Beware! Dozens of Linksys Wi-Fi Router Models Vulnerable to Multiple Flaws
IOActive's senior security consultant Tao Sauvage and independent security researcher Antide Petit published a blog post on Wednesday, revealing that they discovered 10 bugs late last year in 25 different Linksys router models.
Out of 10 security issues (ranging from moderate to critical), six can be exploited remotely by unauthenticated attackers.
According to the researchers, when exploited, the flaws could allow an attacker to overload the router, force a reboot by creating DoS conditions, deny legitimate user access, leak sensitive data, change restricted settings and even plant backdoors.
Many of the active Linksys devices exposed on the internet scanned by Shodan were using default credentials, making them susceptible to the takeover.
Researchers found more than 7,000 devices impacted by the security flaws at the time of the scan, though this does not include routers protected by firewalls or other network protections.
IOActive made Linksys aware of the issues in January this year and is working "closely and cooperatively" with the company ever since to validate and address the vulnerabilities.
"We performed a mass-scan of the ~7,000 devices to identify the affected models," IOActive says. "We found that 11% of the ~7000 exposed devices were using default credentials and therefore could be rooted by attackers."
Here's How critical are these Flaws:
The researchers did not reveal more details about the vulnerabilities until the patch is made available to users, although they said two of the flaws could be used for denial-of-service attacks on routers, making them unresponsive or reboot by sending fraudulent requests to a specific API.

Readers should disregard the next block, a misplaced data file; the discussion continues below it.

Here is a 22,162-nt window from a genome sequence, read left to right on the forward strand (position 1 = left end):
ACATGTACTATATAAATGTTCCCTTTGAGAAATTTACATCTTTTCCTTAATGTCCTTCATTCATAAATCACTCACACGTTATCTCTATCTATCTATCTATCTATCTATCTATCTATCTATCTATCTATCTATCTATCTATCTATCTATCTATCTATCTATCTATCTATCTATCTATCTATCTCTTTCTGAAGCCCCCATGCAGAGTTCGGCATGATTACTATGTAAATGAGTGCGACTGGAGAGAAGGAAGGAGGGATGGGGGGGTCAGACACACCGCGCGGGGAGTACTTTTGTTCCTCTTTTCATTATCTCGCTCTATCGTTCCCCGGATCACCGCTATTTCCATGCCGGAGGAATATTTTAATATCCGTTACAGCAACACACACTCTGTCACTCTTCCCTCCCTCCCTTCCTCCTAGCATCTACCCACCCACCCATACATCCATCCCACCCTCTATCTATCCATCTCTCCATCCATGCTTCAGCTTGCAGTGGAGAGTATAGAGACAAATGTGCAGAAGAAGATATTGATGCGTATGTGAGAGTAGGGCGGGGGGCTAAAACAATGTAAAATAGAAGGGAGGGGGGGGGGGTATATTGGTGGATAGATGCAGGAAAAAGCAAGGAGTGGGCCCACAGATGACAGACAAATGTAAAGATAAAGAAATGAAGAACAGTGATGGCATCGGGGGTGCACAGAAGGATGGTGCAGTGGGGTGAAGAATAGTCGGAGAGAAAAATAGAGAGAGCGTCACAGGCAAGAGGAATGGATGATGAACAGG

Other flaws could allow attackers to bypass CGI scripts to collect sensitive data such as firmware versions, Linux kernel versions, running processes, connected USB devices, Wi-Fi WPS pins, firewall configurations, FTP settings, and SMB server settings.
CGI, or Common Gateway Interface, is a standard protocol which tells the web server how to pass data to and from an application.
Researchers also warned that attackers those have managed to gain authentication on the devices can inject and execute malicious code on the device's operating system with root privileges.
With these capabilities in hands, attackers can create backdoor accounts for persistent access that are even invisible in the router smart management console and so to legitimate administrators.
However, researchers did not find an authentication bypass that can allow an attacker to exploit this flaw.
List of Vulnerable Linksys Router Models:
Here's the list of Linksys router models affected by the flaws:
EA2700, EA2750, EA3500, EA4500v3, EA6100, EA6200, EA6300, EA6350v2, EA6350v3, EA6400, EA6500, EA6700, EA6900, EA7300, EA7400, EA7500, EA8300, EA8500, EA9200, EA9400, EA9500, WRT1200AC, WRT1900AC, WRT1900ACS, and WRT3200ACM.
The majority of the exposed devices (nearly 69%) are located in in the United States, and others are spotted in countries including Canada (almost 10%), Hong Kong (nearly 1.8%), Chile (~1.5%), and the Netherlands (~1.4%).
A small percentage of vulnerable Linksys routers have also been spotted in Argentina, Russia, Sweden, Norway, China, India, UK, and Australia.
Here's How you can Mitigate Attacks originating from these Flaws:
As temporary mitigation, Linksys recommended its customers to disable the Guest Network feature on any of its affected products to avoid any attempts at the malicious activity.
The company also advised customers to change the password in the default account in order to protect themselves until a new firmware update is made available to patch the problems.
Linksys is working to release patches for reported vulnerabilities with next firmware update for all affected devices. So users with Smart Wi-Fi devices should turn ON the automatically update feature to get the latest firmware as soon as the new versions arrive.